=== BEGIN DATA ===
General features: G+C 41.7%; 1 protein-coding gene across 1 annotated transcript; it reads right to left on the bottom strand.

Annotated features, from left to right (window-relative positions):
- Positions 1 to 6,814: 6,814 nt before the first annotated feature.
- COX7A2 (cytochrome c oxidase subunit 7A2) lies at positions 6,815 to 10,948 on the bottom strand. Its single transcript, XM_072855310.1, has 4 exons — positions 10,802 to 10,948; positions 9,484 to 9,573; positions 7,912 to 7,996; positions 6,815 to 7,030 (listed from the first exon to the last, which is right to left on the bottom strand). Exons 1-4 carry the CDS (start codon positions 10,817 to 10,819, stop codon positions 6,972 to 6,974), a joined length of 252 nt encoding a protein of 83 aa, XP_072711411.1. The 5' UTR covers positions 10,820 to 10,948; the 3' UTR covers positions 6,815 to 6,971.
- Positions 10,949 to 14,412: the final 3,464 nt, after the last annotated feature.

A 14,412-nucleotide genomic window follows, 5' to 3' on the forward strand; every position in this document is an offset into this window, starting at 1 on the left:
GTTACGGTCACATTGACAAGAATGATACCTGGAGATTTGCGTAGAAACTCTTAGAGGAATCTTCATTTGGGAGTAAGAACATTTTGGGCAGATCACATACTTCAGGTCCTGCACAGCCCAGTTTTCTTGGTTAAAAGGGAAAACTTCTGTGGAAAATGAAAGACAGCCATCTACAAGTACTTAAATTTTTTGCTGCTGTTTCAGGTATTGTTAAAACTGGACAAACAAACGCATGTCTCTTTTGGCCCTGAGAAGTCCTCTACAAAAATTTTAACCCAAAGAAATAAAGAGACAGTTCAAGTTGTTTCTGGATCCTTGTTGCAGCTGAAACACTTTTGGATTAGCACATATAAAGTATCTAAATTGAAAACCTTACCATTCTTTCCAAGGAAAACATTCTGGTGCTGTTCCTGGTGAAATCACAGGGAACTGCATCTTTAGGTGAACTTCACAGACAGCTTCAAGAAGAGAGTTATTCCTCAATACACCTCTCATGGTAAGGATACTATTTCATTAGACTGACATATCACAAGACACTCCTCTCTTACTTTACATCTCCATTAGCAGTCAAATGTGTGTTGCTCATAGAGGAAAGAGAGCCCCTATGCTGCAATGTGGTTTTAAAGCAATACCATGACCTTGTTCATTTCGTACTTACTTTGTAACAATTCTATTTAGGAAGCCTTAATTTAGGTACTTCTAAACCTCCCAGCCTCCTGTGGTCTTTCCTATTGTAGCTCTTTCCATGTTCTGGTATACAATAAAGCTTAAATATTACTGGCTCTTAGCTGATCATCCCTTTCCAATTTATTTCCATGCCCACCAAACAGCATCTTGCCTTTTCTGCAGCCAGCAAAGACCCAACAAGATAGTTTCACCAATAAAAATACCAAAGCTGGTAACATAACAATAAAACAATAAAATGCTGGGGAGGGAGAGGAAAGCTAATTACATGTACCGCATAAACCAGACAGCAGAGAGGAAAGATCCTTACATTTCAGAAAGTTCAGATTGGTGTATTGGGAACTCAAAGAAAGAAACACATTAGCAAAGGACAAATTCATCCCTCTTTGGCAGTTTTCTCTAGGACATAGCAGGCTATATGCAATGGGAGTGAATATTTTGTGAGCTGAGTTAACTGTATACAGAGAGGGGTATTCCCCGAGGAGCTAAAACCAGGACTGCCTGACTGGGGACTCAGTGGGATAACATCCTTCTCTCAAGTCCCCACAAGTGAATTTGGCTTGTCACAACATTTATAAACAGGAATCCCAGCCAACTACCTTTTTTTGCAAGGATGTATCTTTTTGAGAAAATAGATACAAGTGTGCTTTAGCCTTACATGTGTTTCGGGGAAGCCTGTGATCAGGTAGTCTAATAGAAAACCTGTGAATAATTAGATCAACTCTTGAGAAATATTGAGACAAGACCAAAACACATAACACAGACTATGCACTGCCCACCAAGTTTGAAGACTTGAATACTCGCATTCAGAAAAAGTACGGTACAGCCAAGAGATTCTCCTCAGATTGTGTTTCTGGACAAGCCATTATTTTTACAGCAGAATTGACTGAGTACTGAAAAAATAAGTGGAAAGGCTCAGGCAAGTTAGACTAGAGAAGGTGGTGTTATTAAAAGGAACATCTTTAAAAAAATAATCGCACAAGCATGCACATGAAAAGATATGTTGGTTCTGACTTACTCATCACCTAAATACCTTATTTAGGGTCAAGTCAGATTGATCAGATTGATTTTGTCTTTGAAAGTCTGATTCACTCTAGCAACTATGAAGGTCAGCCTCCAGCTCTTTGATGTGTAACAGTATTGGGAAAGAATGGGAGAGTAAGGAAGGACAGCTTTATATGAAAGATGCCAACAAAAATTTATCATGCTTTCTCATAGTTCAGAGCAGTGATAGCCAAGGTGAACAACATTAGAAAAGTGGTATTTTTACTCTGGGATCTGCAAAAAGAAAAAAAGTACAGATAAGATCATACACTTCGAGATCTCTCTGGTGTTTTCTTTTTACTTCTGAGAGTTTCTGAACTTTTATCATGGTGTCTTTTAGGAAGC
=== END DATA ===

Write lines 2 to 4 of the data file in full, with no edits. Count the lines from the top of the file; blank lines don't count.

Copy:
Annotated features, from left to right (window-relative positions):
- Positions 1 to 6,814: 6,814 nt before the first annotated feature.
- COX7A2 (cytochrome c oxidase subunit 7A2) lies at positions 6,815 to 10,948 on the bottom strand. Its single transcript, XM_072855310.1, has 4 exons — positions 10,802 to 10,948; positions 9,484 to 9,573; positions 7,912 to 7,996; positions 6,815 to 7,030 (listed from the first exon to the last, which is right to left on the bottom strand). Exons 1-4 carry the CDS (start codon positions 10,817 to 10,819, stop codon positions 6,972 to 6,974), a joined length of 252 nt encoding a protein of 83 aa, XP_072711411.1. The 5' UTR covers positions 10,820 to 10,948; the 3' UTR covers positions 6,815 to 6,971.